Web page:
Monday, November 28, 2011

Day 47: Arrival in Sam Neua

We got picked up at 7:30, an ungodly time of the morning when it was still fleece and trousers weather. On the plus side, it could be worse: our friends Paul and Fi who are also travelling have just left Russia, which is considerably colder. Too cold for my liking. I'm definitely a sun bunny.

We didn't actually need to get up so early as it happened, since the bus took us to the station to pick up more people, and then back again...right past our guesthouse. That's an hour's sleep missed. Ah well. The promised 9 hour drive took 10 hours but we're used to Laos time now, and it didn't come as a surprise. We had a stop for lunch and fried fish was once again on the menu, but unfortunately not spicy. It filled a gap, however, and with the fruit, Pringles and chocolate wafers we'd brought, we didn't go hungry. The road to Sam Neua was much less winding than the road to Phonsavan, and whilst the seats weren't as comfortable I found the drive more bearable for reading.


On Rob's Bookshelf

Since starting out on our trip I have ploughed through a few books:

- A Clash of Kings, George R R Martin:The second book in Martin's excellent series "A Song of Ice and Fire". The first book, A Game of Thrones was adapted for TV earlier this year, whilst the second is coming out in 2012. Any fantasy fan worth their salt should read Martin's work, he is utterly peerless. This was my second read through and was as rewarding as the first. He's up to book 5 of a proposed 7 book set, and I've only read the first 4 previously so I'm looking forward to getting on to the fifth in due course.

- The Damage Done, Peter Woolf: Bought at Orn's Bookshop in Chiang Rai, this is a true story of a professional London criminal and drug addict who turns his life around after trying a new type of rehabilitation. Gilly bought this and I wasn't particularly keen on reading it at first, but it was actually very interesting and not the kind of "misery memoir" it may have been if the author had been more sentimental and less matter-of-fact.

- The Accidental Time Machine, Joe Haldeman:A straightforward and enjoyable time travel tale from the author of the excellent "The Forever War", this was my choice at Orn's Bookshop. Both of us read it, and both enjoyed it. It isn't hard sci-fi by any stretch, and is a quick, fun read.

- The Simulacra (S.F. Masterworks), Philip K Dick:I'm a big fan of Dick's work, but this was a little disappointing compared to some of his other offerings. All of the author's staples are in place: political commentary, satire, fascination with smoking, oppressed alien race, WWII anachronisms. However, the underlying story itself isn't particularly coherent, and the governmental structure isn't explained well enough for the denouement to be satisfying.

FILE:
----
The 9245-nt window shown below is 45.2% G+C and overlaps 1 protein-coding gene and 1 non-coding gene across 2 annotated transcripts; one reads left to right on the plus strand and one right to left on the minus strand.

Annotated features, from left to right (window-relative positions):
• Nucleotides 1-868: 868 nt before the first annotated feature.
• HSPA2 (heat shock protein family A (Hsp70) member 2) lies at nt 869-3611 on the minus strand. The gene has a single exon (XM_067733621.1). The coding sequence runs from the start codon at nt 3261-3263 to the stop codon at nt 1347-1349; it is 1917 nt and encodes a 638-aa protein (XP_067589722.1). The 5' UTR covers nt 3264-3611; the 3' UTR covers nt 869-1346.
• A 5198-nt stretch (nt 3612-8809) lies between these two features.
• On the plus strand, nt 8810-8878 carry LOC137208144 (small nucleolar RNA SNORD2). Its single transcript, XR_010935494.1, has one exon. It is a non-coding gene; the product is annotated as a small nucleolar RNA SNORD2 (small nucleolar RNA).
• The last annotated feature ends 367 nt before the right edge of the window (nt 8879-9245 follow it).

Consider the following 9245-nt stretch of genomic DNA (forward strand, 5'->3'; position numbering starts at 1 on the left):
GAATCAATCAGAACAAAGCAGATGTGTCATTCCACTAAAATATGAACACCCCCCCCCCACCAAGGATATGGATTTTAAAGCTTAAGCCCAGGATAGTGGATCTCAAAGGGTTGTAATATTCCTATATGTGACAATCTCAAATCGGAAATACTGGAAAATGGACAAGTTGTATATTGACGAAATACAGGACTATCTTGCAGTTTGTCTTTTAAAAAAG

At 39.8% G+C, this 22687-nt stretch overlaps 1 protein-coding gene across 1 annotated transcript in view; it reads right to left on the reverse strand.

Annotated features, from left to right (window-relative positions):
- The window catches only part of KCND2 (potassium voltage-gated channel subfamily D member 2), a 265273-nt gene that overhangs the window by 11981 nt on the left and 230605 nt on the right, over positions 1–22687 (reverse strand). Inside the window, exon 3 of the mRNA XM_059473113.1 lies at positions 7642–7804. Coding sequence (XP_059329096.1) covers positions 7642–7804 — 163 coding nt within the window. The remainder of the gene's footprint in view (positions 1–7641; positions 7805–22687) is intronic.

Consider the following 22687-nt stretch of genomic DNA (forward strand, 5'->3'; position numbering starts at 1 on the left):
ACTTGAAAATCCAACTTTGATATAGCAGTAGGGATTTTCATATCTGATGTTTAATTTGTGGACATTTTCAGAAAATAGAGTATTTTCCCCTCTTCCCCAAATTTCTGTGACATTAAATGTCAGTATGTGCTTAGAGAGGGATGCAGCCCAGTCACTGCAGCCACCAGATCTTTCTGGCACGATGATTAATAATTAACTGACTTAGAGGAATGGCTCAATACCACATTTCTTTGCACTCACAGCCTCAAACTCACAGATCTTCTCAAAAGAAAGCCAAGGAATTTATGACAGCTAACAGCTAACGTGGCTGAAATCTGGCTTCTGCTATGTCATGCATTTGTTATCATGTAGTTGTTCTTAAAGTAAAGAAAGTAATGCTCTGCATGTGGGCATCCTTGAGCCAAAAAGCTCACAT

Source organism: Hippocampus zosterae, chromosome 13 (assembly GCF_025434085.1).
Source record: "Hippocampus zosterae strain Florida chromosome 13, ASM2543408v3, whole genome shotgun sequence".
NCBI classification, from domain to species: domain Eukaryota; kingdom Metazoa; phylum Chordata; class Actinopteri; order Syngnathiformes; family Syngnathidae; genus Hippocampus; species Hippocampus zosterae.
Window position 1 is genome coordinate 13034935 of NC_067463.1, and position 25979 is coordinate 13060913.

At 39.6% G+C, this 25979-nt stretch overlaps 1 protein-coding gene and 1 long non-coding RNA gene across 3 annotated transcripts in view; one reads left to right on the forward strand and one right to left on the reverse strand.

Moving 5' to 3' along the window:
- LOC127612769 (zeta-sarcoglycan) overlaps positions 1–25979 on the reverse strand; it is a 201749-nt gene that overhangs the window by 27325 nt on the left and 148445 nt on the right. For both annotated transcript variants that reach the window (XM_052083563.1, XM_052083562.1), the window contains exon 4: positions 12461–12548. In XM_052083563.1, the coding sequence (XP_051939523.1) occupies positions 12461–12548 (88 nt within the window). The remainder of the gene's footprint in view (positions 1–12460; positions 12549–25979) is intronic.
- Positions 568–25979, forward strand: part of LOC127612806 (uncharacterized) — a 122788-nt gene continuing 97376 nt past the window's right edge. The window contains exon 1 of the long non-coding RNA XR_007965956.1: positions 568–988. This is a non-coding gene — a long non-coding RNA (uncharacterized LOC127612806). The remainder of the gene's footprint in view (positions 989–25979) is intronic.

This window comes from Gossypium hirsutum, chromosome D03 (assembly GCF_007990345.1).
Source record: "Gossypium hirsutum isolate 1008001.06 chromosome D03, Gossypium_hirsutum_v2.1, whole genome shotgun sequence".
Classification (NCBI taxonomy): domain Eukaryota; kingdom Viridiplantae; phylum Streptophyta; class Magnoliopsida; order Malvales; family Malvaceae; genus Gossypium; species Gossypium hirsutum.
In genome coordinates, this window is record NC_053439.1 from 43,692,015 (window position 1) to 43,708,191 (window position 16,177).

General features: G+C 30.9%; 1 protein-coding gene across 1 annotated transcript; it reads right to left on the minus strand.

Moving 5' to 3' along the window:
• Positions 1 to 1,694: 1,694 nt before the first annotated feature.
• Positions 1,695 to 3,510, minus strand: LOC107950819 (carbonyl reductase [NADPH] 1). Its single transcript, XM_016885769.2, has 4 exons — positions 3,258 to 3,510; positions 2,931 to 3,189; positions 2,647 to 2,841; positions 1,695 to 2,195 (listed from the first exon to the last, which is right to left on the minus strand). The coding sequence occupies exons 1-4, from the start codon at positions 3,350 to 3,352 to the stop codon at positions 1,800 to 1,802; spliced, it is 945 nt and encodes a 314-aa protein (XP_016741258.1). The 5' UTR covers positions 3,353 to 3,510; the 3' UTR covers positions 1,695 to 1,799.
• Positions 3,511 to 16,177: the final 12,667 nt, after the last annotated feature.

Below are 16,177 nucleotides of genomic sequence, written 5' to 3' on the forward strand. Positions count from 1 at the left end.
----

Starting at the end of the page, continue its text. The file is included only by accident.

- Breakdown at Tiffany's and other stories, David Braga: This is a collection of short stories by my good friend Dave. With an eye for making the everyday interesting, a great sense of humour, and a consistently enjoyable knack of turning a normal story on its head in the closing paragraphs ("Shadows", "Death in the Village", and "Shopping" immediately spring to mind), this e-book is well worth 69p of anybody's money.


We arrived at Sam Neua, took a sawngthaew to the centre and checked into what we thought was a guesthouse recommended in the guidebook: Khaemxam. It turns out that we'd actually gone to Sa Ne Khaemxam and the guesthouse we were looking for was just around the corner. We took a look at this first one anyway, and were pleasantly surprised: comfortable bed, en suite, and even a TV. It looks to be run by a husband and wife team, and seemed pretty empty. Carolyn and Brian, two Canadians who we'd got to know on the bus were with us, and Carolyn bargained the completely nutty wife down to 60,000 kip per night, which was a complete steal. After dumping our bags, we wandered around the very small town and came across some sort of telecom-sponsored event happening in the town hall. It looked like a pop concert of sorts from the cardboard cut-outs, posters and stands selling CDs and DVDs - we asked at the door and they told us that we could go in for free, despite Laos people having to pay. I guess being a farang has its benefits occasionally. Inside we were treated to a packed auditorium of around 400-500 people, mostly kids, with more cut-outs of Laos or possibly Thai pop pin-ups on stage with funky haircuts and names like "Tan" and "Fresh". We couldn't tell if it was an ensemble of different artists, or a Laos version of S Club 7. We stayed to hear a girl and then a guy sing, with mixed ability, whilst the kids in the audience screamed and pleaded to be given free merchandise from the two MCs who couldn't have been older than 20. It was certainly a surreal experience.

Afterwards we ended up at Chittavanh restaurant. Gilly ordered "Pork noodle soup with roll" which turned out to be noodle soup with balls of ("rolled") pork meat. At least, that's what we assume - it was grey and fairly unappetising. I ordered fried rice with chicken which came, inexplicably, with a fried egg on top, as well as Fried Noodle Roll which I expected to be spring rolls but were delivered as the spring roll filling without the corn paper wrapping. Language translations aside, it wasn't a bad meal.

We have a day to kill tomorrow before we can cross into Vietnam, so we will likely mooch around, check out the tourist information centre, and catch up on some reading. There doesn't appear to be any places with wi-fi in the town, and my Kindle can't pick up any sort of mobile 2G or 3G signal, so it looks like internet cafes are our only option for trying to book ahead for accommodation.

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